Falcon 20T / Falcon 30 / Falcon 40
The structural and performance margins on the Falcon 20 series were so great that Dassault became intrigued with the notion of building a larger-cabin aircraft based on the Falcon 20 wing, empennage, nacelles, landing gear, and other components. Three such designs saw light during the early 1970s.
First was the Falcon 20T, a widebody short-haul airliner shown as a mockup in 1971. In 1971 the large-cabin Falcon 20T short-haul airliner is designed to fly 500-nm legs with up to 24 passengers at lower seat-mile costs than the Nord 262 and similar turboprops. It is shelved for lack of suitable engines, due to thrust limitations of the CF700 then available. The Falcon 20T (which never got beyond a full-scale mockup) mockup represented an aircraft with the standard fuselage diameter of 7ft 9in, capable of carrying 25 passengers at 442kt over ranges up to 1,350nm. The engines were Rolls-Royce 172s or GE CF700s.
In 1973, the Falcon 30 short-haul airliner appeared, combining a wider and longer fuselage with Falcon 20 wings. Financed out of the company's own resources, the Mystere-Falcon 30 was a twin-engine design based on the fuselage of the Falcon 20F, stretched by 6ft 3in and with a longer wing. On the production model, the fuselage diameter increased from 7ft 9in to 8ft. Powered by two Lycoming ALF502-D turbofans generating 6,000lb, the new model was to carry 30 passengers 950 nm and operate from 4000 ft runways. The prototype made its first flight on 11 May 1973, with Jean Coureau and Jerome Resal at the controls, before being unveiled -- according to Dassault tradition -- at the Paris Air Show. After flight tests began, the fuselage was stretched to carry up to 40 passengers, which proved even more satisfactory. However, the need for a new wing center section and new landing gear increased the cost.
To broaden the market base, it was then decided to offer two versions, based on the same fuselage but differing in range and payload: the Falcon 30, carrying 30 passengers 950 nm or 7,500lb of cargo, in compliance with US Part 298 regulations; and the Falcon 40, carrying 40 passengers up to 540-620 nm. The slightly larger Falcon 40 was offered in two versions at the Paris Air Show. Consideration was also being given to an 8/15-passenger VIP version.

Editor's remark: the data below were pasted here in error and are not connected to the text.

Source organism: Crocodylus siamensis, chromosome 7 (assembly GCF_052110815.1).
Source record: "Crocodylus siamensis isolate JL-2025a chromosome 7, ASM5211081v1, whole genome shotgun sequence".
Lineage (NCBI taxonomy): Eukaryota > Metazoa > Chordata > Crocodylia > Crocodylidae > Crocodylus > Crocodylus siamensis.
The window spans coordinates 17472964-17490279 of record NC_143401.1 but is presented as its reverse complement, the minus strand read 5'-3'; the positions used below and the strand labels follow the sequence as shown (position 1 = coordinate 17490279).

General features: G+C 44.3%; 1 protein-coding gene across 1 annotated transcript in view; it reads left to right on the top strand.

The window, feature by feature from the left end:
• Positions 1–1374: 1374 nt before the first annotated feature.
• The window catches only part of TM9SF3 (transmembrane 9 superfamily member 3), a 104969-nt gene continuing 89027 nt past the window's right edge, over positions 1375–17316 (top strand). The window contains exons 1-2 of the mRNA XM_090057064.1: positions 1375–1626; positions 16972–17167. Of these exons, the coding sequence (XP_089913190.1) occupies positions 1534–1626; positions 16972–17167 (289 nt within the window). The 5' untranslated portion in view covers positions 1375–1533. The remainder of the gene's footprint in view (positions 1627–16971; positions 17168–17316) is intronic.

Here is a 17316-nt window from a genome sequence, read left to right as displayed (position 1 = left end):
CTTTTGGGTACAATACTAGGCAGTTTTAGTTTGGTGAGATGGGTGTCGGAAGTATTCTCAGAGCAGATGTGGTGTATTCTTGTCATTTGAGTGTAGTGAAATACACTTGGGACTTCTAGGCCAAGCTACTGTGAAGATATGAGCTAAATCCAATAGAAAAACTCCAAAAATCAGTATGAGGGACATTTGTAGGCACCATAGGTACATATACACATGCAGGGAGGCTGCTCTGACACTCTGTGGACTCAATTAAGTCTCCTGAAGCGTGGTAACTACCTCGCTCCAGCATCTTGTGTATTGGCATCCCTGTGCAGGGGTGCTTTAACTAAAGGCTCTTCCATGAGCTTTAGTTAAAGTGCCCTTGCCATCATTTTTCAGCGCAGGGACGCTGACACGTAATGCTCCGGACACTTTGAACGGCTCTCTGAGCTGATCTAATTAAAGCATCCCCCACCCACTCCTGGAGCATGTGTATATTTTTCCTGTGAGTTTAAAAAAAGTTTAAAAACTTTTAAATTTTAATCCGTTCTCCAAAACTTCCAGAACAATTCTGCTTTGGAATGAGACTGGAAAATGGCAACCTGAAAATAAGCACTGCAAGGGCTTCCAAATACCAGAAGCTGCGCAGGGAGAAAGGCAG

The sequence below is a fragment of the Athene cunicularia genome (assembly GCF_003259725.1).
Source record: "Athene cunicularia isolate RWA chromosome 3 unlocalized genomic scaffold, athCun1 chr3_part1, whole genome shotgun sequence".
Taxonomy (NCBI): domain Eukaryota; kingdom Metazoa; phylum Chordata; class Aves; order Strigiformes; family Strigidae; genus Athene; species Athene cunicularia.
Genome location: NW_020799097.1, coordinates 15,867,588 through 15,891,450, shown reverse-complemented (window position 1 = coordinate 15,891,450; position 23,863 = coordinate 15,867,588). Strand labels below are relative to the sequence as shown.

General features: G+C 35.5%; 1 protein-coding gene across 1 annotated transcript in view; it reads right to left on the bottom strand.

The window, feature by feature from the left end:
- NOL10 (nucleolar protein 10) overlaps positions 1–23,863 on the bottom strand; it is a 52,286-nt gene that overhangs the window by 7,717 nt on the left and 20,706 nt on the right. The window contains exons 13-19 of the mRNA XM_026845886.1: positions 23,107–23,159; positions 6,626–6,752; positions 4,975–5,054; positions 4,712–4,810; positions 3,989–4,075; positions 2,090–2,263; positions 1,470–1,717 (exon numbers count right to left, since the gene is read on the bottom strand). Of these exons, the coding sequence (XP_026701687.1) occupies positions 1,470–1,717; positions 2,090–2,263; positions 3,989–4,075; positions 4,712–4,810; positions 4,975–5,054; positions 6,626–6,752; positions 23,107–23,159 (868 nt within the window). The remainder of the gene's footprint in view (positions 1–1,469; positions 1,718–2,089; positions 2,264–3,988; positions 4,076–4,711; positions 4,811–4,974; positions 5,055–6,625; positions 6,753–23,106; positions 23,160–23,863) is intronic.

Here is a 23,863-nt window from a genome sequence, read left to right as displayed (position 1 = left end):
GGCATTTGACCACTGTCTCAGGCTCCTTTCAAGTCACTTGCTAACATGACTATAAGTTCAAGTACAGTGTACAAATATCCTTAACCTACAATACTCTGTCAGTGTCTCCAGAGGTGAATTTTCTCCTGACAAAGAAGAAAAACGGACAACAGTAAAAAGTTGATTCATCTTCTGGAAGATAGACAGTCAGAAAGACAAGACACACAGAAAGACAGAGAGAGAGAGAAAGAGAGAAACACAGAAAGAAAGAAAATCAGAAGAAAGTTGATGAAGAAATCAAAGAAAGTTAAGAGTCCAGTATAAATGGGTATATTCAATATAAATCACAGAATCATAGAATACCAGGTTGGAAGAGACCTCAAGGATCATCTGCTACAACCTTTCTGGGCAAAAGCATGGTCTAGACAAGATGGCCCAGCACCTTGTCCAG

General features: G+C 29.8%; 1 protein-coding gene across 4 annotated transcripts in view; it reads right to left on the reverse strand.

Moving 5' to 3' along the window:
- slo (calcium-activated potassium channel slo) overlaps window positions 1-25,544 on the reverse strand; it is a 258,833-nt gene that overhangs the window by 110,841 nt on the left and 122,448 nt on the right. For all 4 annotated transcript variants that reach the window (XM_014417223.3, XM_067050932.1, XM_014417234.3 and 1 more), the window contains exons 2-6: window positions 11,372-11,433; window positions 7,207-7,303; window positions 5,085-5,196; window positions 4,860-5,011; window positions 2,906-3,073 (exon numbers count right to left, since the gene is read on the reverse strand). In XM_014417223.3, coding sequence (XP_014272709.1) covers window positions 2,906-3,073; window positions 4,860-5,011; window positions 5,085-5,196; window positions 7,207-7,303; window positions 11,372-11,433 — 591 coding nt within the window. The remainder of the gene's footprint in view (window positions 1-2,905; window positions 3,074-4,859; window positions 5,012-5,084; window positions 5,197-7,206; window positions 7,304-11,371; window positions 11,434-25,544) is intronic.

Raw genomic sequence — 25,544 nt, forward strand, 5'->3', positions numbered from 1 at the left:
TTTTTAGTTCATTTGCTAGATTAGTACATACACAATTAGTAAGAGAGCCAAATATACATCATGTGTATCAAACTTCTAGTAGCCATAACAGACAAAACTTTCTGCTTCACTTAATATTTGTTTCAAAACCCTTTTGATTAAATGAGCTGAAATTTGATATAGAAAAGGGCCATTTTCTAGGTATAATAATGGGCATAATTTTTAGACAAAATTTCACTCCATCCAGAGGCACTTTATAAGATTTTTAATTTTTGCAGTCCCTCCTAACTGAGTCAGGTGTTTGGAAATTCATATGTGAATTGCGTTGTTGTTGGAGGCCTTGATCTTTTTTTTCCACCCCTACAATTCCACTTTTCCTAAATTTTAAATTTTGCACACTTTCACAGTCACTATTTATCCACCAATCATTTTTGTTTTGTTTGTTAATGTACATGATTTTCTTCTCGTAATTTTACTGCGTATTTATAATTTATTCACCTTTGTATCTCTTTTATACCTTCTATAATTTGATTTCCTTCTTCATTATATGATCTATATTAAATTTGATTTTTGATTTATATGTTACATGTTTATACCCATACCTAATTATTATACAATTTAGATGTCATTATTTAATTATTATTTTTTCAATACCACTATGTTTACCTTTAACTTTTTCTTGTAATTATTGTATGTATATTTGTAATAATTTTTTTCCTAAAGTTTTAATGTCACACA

The program attracted considerable attention from the press. Rumors were rife, with an order from TAT supposedly in the offing for its Strasbourg-Brussels route. However, the project was abandoned the following year after the prototype had logged about 60 flight hours. The oil crisis was looming, and the French authorities had asked Dassault-Breguet to look into possible cooperation on series production with Aerospatiale, which would build the fuselages. Orders are taken, but the program succumbed to the fuel crisis of 1973-74. The Falcon 30 episode was over.
|Cabin Diameter||8 feet|
|Wing area||49 m2|
|Empty weight||9 900 kg|
|Gross weight||16 000 kg|
|Max cruise speed||820 km/h|
|Economic cruise speed||710 km/h|
|Max range||1 400 km|
|Turbofans||2 Lycoming ALF 502D of 2753 kgp|
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